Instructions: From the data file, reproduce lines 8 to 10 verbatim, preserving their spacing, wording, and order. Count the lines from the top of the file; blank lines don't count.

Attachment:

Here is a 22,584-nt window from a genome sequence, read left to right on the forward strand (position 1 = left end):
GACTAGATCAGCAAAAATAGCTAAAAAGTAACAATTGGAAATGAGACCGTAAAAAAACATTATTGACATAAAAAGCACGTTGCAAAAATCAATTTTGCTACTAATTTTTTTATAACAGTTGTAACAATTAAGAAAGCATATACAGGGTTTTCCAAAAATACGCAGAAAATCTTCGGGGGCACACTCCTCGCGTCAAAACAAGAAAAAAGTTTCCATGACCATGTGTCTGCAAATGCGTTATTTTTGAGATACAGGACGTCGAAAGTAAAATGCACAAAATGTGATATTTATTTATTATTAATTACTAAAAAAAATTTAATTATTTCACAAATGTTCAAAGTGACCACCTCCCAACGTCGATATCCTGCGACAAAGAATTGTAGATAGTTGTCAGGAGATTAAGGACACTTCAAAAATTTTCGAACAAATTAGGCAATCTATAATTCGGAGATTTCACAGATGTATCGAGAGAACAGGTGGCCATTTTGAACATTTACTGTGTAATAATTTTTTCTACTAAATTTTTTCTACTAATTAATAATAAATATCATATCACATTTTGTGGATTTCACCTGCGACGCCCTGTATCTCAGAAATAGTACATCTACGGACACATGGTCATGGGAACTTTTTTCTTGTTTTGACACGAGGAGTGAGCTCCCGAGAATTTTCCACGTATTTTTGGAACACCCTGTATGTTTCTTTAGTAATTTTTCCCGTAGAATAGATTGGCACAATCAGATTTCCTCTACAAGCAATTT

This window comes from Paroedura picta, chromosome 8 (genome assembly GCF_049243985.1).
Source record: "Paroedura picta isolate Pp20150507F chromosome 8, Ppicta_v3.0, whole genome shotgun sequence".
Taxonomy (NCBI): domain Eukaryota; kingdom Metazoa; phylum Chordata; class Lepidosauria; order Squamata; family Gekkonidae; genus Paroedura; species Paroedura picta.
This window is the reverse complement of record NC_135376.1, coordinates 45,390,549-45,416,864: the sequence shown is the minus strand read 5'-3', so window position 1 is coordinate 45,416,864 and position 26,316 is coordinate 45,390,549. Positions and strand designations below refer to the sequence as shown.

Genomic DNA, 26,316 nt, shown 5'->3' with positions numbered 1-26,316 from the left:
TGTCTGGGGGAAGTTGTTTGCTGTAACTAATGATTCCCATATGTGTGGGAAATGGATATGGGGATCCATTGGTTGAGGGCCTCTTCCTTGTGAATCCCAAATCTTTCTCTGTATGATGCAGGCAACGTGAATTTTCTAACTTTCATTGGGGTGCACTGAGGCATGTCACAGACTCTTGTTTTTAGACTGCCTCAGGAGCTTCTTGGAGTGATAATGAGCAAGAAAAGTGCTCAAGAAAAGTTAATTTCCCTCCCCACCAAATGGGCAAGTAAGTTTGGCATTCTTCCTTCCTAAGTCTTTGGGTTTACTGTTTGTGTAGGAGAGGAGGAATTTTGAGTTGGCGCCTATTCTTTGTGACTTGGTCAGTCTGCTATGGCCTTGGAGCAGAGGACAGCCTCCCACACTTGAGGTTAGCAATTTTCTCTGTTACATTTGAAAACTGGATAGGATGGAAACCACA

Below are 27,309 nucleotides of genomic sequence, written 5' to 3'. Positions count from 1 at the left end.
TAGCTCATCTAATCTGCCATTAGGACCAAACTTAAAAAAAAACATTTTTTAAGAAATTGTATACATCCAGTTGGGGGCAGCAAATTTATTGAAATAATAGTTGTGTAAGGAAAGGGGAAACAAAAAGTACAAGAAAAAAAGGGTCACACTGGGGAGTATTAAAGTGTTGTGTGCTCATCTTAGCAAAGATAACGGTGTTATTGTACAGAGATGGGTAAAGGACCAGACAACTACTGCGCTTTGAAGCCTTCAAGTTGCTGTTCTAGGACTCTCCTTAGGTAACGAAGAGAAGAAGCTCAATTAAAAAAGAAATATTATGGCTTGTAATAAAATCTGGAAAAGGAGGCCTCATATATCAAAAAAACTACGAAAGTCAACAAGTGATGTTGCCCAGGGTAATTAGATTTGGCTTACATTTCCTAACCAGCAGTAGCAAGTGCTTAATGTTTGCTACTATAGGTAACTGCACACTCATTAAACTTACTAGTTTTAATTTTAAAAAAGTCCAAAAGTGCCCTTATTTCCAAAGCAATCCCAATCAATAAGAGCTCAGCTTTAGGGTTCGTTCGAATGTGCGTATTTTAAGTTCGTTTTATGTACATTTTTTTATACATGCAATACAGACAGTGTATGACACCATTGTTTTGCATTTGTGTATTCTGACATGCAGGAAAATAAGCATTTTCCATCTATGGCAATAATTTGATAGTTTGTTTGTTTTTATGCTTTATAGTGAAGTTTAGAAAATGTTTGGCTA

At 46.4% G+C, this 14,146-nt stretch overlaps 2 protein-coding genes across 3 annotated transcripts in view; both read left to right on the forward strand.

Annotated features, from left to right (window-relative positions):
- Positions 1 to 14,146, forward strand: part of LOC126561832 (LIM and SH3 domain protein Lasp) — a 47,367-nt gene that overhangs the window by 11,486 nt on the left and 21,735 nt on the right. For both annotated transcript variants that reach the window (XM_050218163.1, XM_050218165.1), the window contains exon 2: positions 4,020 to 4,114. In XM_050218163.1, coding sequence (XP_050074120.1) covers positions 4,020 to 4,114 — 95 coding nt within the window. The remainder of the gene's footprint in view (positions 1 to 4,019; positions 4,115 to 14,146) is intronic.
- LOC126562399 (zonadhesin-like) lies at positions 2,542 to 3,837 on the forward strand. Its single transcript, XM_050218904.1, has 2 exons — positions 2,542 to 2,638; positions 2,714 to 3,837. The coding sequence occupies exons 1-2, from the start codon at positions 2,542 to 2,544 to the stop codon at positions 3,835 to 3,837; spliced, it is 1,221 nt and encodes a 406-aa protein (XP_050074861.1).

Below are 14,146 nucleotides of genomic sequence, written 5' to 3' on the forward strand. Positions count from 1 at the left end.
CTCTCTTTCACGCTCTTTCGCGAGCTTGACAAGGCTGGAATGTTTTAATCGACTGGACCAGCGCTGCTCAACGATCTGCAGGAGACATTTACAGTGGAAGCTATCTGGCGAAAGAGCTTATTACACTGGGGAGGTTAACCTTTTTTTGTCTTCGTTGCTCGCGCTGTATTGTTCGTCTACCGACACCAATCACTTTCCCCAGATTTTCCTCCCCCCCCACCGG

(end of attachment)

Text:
TGTCTGGGGGAAGTTGTTTGCTGTAACTAATGATTCCCATATGTGTGGGAAATGGATATGGGGATCCATTGGTTGAGGGCCTCTTCCTTGTGAATCCCAAATCTTTCTCTGTATGATGCAGGCAACGTGAATTTTCTAACTTTCATTGGGGTGCACTGAGGCATGTCACAGACTCTTGTTTTTAGACTGCCTCAGGAGCTTCTTGGAGTGATAATGAGCAAGAAAAGTGCTCAAGAAAAGTTAATTTCCCTCCCCACCAAATGGGCAAGTAAGTTTGGCATTCTTCCTTCCTAAGTCTTTGGGTTTACTGTTTGTGTAGGAGAGGAGGAATTTTGAGTTGGCGCCTATTCTTTGTGACTTGGTCAGTCTGCTATGGCCTTGGAGCAGAGGACAGCCTCCCACACTTGAGGTTAGCAATTTTCTCTGTTACATTTGAAAACTGGATAGGATGGAAACCACA

Below are 27,309 nucleotides of genomic sequence, written 5' to 3'. Positions count from 1 at the left end.
TAGCTCATCTAATCTGCCATTAGGACCAAACTTAAAAAAAAACATTTTTTAAGAAATTGTATACATCCAGTTGGGGGCAGCAAATTTATTGAAATAATAGTTGTGTAAGGAAAGGGGAAACAAAAAGTACAAGAAAAAAAGGGTCACACTGGGGAGTATTAAAGTGTTGTGTGCTCATCTTAGCAAAGATAACGGTGTTATTGTACAGAGATGGGTAAAGGACCAGACAACTACTGCGCTTTGAAGCCTTCAAGTTGCTGTTCTAGGACTCTCCTTAGGTAACGAAGAGAAGAAGCTCAATTAAAAAAGAAATATTATGGCTTGTAATAAAATCTGGAAAAGGAGGCCTCATATATCAAAAAAACTACGAAAGTCAACAAGTGATGTTGCCCAGGGTAATTAGATTTGGCTTACATTTCCTAACCAGCAGTAGCAAGTGCTTAATGTTTGCTACTATAGGTAACTGCACACTCATTAAACTTACTAGTTTTAATTTTAAAAAAGTCCAAAAGTGCCCTTATTTCCAAAGCAATCCCAATCAATAAGAGCTCAGCTTTAGGGTTCGTTCGAATGTGCGTATTTTAAGTTCGTTTTATGTACATTTTTTTATACATGCAATACAGACAGTGTATGACACCATTGTTTTGCATTTGTGTATTCTGACATGCAGGAAAATAAGCATTTTCCATCTATGGCAATAATTTGATAGTTTGTTTGTTTTTATGCTTTATAGTGAAGTTTAGAAAATGTTTGGCTA